Taking good governance in higher education forward
Good governance is critical to the effective operation of Scotland’s higher education institutions and to their ability to make a full contribution to Scotland’s success. The Scottish higher education sector is successful because it has a governance system, based around the 2013 Code, which is extensive and effective.
Every system is capable of further enhancement and we believe that good governance should continuously evolve. The Code review, three years on from its creation, creates another opportunity for that continued enhancement and enables the Code to reflect changes to HE governance introduced by the Higher Education Governance (Scotland) Act 2016.
Scottish higher education institutions fully recognise the vital importance of contributions that their communities of students, staff and other stakeholders make to a regime of effective and inclusive governance.
A word from the Chair of the Steering Group
I am very pleased to have been invited to take on the role of Convener of the steering group to review the Scottish Code of Good Higher Education Governance. I come to this role from an independent perspective, with a background in the private and third sectors, and I know the crucial importance of our higher education institutions to our society and economy. Good governance is key to this: it guides institutions’ strategic decisions and the oversight that it provides bolsters confidence in those institutions.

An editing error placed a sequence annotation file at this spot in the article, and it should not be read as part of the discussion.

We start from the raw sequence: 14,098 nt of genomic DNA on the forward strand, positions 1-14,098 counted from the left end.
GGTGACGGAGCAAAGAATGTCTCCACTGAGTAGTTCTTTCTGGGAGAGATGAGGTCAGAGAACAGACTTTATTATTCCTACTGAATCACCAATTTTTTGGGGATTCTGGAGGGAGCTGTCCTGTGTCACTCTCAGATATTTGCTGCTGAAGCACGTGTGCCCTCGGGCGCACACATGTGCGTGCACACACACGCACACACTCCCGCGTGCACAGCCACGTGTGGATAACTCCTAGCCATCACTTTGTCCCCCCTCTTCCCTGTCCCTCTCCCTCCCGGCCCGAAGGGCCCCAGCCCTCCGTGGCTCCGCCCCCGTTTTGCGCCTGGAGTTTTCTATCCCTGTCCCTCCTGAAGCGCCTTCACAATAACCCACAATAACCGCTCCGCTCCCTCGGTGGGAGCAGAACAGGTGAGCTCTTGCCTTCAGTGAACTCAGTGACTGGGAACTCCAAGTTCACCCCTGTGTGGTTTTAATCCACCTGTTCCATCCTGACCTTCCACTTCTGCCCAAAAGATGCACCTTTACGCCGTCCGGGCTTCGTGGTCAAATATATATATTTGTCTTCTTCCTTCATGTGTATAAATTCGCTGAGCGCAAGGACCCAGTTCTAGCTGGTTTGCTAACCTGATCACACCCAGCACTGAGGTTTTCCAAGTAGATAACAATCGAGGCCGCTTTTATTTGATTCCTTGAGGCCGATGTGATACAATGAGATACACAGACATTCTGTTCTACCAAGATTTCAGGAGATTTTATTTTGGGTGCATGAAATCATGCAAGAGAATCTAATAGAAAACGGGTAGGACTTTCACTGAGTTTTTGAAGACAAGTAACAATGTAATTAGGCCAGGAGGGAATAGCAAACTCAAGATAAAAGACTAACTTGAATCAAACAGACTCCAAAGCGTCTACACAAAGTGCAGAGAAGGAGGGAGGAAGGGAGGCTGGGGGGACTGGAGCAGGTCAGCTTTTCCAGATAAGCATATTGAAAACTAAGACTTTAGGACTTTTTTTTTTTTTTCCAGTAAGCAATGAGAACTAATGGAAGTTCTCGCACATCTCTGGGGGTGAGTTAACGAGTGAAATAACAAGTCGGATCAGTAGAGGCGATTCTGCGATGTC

A commitment was made at the introduction of the Code to review it after three years, but this review has proved to be perfectly timed for another reason too. In March 2016, the Scottish Parliament passed the Higher Education Governance (Scotland) Act, which brings a number of new requirements on institutions’ governance arrangements. We need to ensure that the Code complements the Act appropriately, to leave higher education institutions with governance arrangements that promote success, fairness and sustainability to the greatest possible extent.
Along with all the members of the Steering Group, I am determined to ensure that this review is fully inclusive of all stakeholder voices. The Steering Group itself has a diverse membership, with representatives of the NUS, other student bodies and the STUC, alongside independent members. Together we bring wide and varied experience of governance in higher education and many other fields, right across the public, private and third sectors. In order to hear the maximum number of relevant voices, we will be running an extensive programme of consultation. It will include meetings with diverse stakeholders within each institution and at national level, as well as a wide-ranging public consultation both before and after the production of a draft revised Code.
With these arrangements in place, I am confident that the Steering Group will benefit from rich and diverse input and will produce a revised Code that will support good governance in Scottish higher education for many years to come.